A router allows the use of pattern bits and flush trim bits that both allow you to follow a guide and use that as a template for your work. The design of both of these bits includes a bearing of the same diameter as the cutter. The bearing is placed against the surface that is being used as a template, and the cutter follows along, removing stock from the work piece to match the pattern of the template. This is useful if you are creating intricate shapes, producing multiples of a project, or simply inserting a groove into a piece. So, what is the difference between a pattern bit vs. flush trim bit?
There are a few important distinctions when consider when to use a pattern bit vs. flush trim bit:
Bearing orientation: When thinking about a pattern bit vs. flush trim bit, the first thing to consider is the orientation of the bearing. One of these bits places the bearing above the cutter, and the other one places it below the cutter.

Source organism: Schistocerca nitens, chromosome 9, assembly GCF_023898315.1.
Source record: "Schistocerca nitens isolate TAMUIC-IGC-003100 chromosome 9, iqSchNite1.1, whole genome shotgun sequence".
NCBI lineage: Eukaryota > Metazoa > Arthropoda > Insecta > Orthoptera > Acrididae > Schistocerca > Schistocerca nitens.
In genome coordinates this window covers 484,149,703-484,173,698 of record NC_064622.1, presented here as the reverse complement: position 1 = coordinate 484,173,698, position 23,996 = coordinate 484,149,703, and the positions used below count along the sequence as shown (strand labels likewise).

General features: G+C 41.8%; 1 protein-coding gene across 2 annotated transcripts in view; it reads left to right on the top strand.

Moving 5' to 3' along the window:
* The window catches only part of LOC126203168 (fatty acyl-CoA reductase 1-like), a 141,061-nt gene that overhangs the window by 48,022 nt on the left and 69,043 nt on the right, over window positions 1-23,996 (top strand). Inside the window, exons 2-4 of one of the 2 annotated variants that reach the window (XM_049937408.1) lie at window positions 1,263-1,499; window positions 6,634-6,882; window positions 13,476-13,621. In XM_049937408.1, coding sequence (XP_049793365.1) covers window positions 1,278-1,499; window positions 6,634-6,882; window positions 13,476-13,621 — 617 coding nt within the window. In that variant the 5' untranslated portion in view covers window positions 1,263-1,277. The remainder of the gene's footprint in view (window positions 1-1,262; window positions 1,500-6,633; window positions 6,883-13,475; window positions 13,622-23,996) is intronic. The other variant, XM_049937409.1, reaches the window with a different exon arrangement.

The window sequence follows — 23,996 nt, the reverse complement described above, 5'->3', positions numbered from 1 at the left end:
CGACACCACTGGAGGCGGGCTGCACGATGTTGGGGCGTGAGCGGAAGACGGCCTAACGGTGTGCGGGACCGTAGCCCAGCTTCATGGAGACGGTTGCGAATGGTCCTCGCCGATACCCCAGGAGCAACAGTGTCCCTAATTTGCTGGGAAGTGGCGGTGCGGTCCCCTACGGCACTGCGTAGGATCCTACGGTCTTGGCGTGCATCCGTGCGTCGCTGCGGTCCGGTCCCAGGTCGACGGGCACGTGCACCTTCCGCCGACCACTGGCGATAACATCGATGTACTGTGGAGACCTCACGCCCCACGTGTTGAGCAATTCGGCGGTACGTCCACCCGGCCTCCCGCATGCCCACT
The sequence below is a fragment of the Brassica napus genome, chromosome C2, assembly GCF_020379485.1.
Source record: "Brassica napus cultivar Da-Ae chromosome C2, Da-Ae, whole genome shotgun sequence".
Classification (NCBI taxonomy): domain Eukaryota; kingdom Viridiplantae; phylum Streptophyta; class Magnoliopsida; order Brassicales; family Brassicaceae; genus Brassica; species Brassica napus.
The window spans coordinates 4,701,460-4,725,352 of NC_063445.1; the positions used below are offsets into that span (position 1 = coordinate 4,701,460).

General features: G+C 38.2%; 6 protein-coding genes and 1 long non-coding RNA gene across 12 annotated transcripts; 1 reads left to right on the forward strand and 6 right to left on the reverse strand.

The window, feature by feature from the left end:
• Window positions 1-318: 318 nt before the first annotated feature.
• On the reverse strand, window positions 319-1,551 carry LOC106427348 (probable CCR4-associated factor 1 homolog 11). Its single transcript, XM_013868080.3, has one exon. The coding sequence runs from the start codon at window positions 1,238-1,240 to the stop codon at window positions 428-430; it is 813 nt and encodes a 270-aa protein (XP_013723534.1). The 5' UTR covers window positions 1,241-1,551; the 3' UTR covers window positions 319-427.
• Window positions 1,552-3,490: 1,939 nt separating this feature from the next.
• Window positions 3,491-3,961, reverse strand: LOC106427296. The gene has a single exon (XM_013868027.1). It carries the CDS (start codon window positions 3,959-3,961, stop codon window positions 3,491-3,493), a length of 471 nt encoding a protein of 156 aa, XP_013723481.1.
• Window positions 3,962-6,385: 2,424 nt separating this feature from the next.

Intended task: For some projects you could use either style of bit, as the location of the bearing would simply indicate how you will need to orient the pattern relative to the work piece. For some projects, however, you might be plunging into the wood using a plunge router, following a pattern that has to sit above the work. For that application, you will need to choose a bit that places the bearing above the cutter, as the cutter itself must be able to cut as it plunges into the work piece.
Shank size: Not all bits are available in both a 1⁄4” or 1⁄2” shank size. A 1⁄2” shank is preferred for many routing operations because it is more massive and therefore provides greater resistance to vibration and chattering, and if all other variables are equal, it should deliver a superior cut quality.
After you’ve mastered pattern bit vs. flush trim, take a look at the differences in drill bits that are available for your projects.